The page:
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Stroke Rehab Study to Use Virtual Reality

students in Moter Learning and Rehabilitation Engineering Lab

Researchers from Michigan State University and Sparrow Health System have been awarded $50,000 by the Center for Innovation and Research to study ways to improve stroke rehabilitation.

The study, led by Rajiv Ranganathan of the MSU College of Education and the MSU College of Engineering, will utilize a virtual reality environment to examine if its uses could benefit stroke patients undergoing rehabilitation.

Rajiv Ranganathan

Rajiv Ranganathan of the MSU College of Education

“The importance of this study is reflected in terms of the underlying problem,” Ranganathan, assistant professor of kinesiology and mechanical engineering, said. “Stroke is the leading cause of long-term disability and we still don’t have good, effective ways to quantify or treat movement deficits in stroke survivors. By using recent advances in technology, we are hoping that this study can at least provide a stepping stone toward that goal.”

The virtual reality system measures movements with high precision, which are then translated into a game-like interface. “One of the reasons for using virtual reality is because it allows us to separate perception from reality—for example, we can make your movements look better or worse than they actually are. Moreover, by using a game-like interface we can make therapy more engaging.”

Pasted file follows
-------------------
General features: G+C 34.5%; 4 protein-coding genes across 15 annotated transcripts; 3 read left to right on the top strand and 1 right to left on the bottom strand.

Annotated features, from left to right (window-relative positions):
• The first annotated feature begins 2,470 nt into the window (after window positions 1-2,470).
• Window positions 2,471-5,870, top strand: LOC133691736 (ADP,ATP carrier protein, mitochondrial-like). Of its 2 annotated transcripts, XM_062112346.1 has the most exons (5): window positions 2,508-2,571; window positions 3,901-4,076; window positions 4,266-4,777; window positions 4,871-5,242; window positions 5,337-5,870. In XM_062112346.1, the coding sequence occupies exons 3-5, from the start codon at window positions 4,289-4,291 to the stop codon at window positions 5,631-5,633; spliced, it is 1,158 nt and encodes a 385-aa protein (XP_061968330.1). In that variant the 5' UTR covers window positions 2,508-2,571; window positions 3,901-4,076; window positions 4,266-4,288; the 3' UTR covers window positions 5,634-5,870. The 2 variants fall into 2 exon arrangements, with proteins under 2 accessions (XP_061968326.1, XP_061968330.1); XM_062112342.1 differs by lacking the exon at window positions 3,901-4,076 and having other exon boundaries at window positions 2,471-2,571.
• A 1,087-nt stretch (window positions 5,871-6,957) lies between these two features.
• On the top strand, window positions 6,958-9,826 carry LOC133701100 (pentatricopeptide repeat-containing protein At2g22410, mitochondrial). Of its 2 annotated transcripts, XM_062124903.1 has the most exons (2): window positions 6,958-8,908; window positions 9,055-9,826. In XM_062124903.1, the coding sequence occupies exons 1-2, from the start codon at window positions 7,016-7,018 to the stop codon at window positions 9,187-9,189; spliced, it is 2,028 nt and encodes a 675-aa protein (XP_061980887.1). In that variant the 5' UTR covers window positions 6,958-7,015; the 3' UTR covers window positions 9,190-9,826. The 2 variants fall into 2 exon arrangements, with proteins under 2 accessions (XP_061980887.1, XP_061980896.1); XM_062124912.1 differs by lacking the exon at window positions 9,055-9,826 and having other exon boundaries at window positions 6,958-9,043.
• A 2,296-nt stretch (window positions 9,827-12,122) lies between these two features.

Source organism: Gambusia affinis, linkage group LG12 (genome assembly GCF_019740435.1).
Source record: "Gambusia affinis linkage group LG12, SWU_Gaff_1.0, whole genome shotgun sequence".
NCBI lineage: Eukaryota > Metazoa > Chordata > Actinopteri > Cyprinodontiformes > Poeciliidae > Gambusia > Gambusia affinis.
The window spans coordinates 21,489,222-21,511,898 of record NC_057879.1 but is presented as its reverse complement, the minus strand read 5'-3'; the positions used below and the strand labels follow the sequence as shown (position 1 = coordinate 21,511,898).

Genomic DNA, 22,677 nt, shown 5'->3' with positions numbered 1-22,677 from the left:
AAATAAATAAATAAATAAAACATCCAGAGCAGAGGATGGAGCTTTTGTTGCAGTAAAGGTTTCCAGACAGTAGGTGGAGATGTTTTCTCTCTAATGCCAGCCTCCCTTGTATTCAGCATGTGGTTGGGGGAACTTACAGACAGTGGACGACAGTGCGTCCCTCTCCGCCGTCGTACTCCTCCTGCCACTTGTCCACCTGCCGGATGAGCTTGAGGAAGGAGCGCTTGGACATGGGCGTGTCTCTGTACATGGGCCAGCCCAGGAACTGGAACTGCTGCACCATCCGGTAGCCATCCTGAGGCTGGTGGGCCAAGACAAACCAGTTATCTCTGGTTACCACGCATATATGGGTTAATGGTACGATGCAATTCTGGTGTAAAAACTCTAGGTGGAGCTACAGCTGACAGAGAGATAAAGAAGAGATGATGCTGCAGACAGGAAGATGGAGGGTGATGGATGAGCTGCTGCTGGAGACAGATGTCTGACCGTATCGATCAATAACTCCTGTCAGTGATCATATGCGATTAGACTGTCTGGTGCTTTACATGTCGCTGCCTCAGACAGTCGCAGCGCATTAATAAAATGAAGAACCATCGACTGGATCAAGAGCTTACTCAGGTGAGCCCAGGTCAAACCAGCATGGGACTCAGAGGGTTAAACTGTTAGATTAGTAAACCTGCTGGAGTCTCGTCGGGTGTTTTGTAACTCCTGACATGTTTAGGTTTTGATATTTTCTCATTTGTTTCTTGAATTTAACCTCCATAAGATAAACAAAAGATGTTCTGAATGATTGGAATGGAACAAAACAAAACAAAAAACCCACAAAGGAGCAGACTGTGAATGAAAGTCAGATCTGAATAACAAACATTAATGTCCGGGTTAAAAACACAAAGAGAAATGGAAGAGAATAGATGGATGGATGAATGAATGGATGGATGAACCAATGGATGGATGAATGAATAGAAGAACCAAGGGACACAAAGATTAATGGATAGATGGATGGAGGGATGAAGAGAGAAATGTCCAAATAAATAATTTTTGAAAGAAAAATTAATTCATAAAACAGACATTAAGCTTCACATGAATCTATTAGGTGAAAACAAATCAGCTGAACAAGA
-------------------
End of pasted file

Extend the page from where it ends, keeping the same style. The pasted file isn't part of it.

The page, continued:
The first aim of the study is to use the virtual reality system to assess and quantify motor function for the affected and non-affected sides of the body in 40 stroke survivors. Once their assessments have been made, the researchers plan to determine the effectiveness of unimanual (using only a single hand/arm) or bimanual therapy (using both arms) utilizing the virtual reality system.

Ranganathan brings his expertise to Sparrow for this project, helping set up the virtual reality system and analyzing the data.

For their clinical expertise, Ranganathan is partnering with three faculty from the MSU College of Osteopathic Medicine’s Department of Physical Medicine and Rehabilitation—Rani Gebara, Michael Andary and Jim Sylvain—and with Cathy Hilts, a registered nurse at Sparrow Hospital.

“At Michigan State University, we focus heavily on collaboration that will make an extraordinary impact on our world,” Ranganathan continued. “We hope this project will help create effective strategies for the thousands of patients across the world who suffer from strokes each year.”

The team started collecting data in late April 2015.

The Center for Innovation and Research, created as a major joint initiative between Sparrow and MSU, aims to seek new projects to continuously improve care and deliver Patient-centered, evidence- based best practice care to individuals who receive care at Sparrow.

– College of Education

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